Writing, words and written work

Those who read books now have more power than ever before. The independent publishing movement spurred on by electronic and POD (Print On Demand) publishing means that readers of books now have direct access to the work of authors and millions of new titles at affordable prices.

To a large extent what readers chose to read was once controlled by those who published books. Traditional publishers decided what readers would or would not be interested in. If those few influential gatekeepers decided that those who read books would not be interested in the work of particular authors, such authors would find it difficult or impossible to have their work published and available to readers. What was unfair to readers (and to authors) was that publishers did not necessarily make their choices about books on whether a book was well written, or presented a good story. They made business decisions based on how many copies of a particular book they thought they might be able to sell. That meant that a book written by someone who had established a public profile, or someone who had media contacts willing to promote them and their book, was more likely to be published than a book that simply presented a well written story e.g. (if I might be so bold) Whisper My Secret.

Writers, especially emerging writers, had to stand in line behind celebrities such as television personalities, football players, and even criminals. Books by people such as these were considered suitable for readers because they were guaranteed to make money for the publisher. Some publishing companies had political reasons for refusing to accept a writer’s book. In Australia publishers are often interested in publishing books written by Aboriginal people and refugees but prejudiced against ‘white’ Australians. When ‘white’ Australian author Leon Carmen wrote My Own Sweet Time as the autobiography of an Aboriginal woman, Wanda Koolmatrie, he got his book published almost instantly, despite previously failing to become published under his own identity. His second book, again submitted as Wanda Koolmatrie, was also accepted for publication but the offer was withdrawn when he revealed he was not Aboriginal. John Bayley, who posed as Carmen’s literary agent reported on the Tuesday Book Club that a producer told him ‘she wouldn’t look at a play script I submitted that had a white middle aged, Anglo Celtic male as its author’.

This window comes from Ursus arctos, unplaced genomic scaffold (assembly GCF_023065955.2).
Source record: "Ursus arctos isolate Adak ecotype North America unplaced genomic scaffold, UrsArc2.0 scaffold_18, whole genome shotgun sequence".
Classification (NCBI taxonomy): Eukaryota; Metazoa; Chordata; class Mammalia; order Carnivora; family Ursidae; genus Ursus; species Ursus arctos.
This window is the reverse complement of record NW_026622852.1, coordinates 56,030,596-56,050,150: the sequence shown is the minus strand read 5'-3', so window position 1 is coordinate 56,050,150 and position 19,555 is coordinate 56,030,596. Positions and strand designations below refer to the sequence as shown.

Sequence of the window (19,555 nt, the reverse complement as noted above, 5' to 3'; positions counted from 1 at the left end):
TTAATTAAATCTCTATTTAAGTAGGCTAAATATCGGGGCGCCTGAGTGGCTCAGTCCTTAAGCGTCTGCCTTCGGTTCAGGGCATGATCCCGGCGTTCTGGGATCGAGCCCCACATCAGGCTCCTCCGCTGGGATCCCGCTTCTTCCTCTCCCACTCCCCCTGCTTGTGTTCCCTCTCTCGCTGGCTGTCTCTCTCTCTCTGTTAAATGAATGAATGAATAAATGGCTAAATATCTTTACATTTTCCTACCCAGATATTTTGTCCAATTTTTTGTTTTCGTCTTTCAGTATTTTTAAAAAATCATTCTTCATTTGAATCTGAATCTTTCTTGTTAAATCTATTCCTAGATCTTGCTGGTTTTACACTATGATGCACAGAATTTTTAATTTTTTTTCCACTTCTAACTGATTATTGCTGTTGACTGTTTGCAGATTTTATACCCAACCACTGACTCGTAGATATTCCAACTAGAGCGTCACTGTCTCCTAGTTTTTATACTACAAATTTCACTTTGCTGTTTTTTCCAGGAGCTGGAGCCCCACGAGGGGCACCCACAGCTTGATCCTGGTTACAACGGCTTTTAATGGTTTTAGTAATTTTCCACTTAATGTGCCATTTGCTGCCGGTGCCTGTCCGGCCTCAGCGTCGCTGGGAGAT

Such choices made by publishing gatekeepers meant that many excellent writers were not given the opportunity to reach readers. Some of those writers have been forced to give up writing to focus on the jobs that earn them money. One such writer is Robert Bidinotto, author of the best-selling book Hunter. Disillusionment had caused him to suppress his ‘dream of publishing novels’ until he heard about the Indie publishing movement. Now his book has been read by thousands. While some writers gave up writing to focus on earning a living, others may have come to the conclusion, as a result of repeated rejections from publishers, that their writing was simply not good enough and given up writing in despair. All of those writers were lost to readers.

The good news for readers is that writers are now being encouraged to write! Readers now have access to a wide range of writers including those who simply wish to write a good story for others to read. Readers can read or not read according to personal taste, without being limited to what publishers think they should read. Readers have helped to make Ania Ahlborn’s  gothic horror novel Seed a top selling title now being optioned by Amazon Studios. Ania went directly to readers by self publishing her book in 2010. Those readers spread the word and the novel climbed the charts. Fifty Shades of Grey is another best seller that owes its early success to reader power. It was originally published as an e-book and a POD paperback by The Writer’s Coffee Shop, a small publisher with a restricted budget for marketing relying on book bloggers and readers to spread the word.

As a reader I am delighted that I have access to books that I might not otherwise have had the opportunity to read. As a writer I am thrilled that Whisper My Secret, originally published in paperback by the small publisher  Zeus Publications and rejected by many publishers in Australia has, as an e-book, already reached almost 40 000 readers. The book’s success (as well as the feedback sent directly to me by readers) has detonated my motivation to write.

Until next time…JB 🙂

About Whisper My Secret

Whisper My Secret

Trapped in Gondwana



Comments on: "Those who read books" (2)

  1. Marian said:

    I have just finished reading Whisper My Secret and wanted to thank you for sharing Miss Myrtle’s story. Her life was so Blessed indeed. To have been born to teenage parents who loved her enough to put her first and to be adopted by such a lovely couple. She had her share of tribulations; but, in the end whatever was done to try to diminish her didn’t. I am so happy that she got to experience the family life she dreamed of with a husband who loved and cherished her as she deserved. Once again my gratitude for telling her story. I cannot wait for the rest of the story.

    • Hello, Marian.

      Thank you for visiting me here. I am touched by your comments. You have focused on the positives in Myrtle’s life and I think she would appreciate that. You are quite right; ultimately she she was not diminished and used her life, as someone who knew her said, to enrich the lives of others.

      All the best to you and your family. JB 🙂

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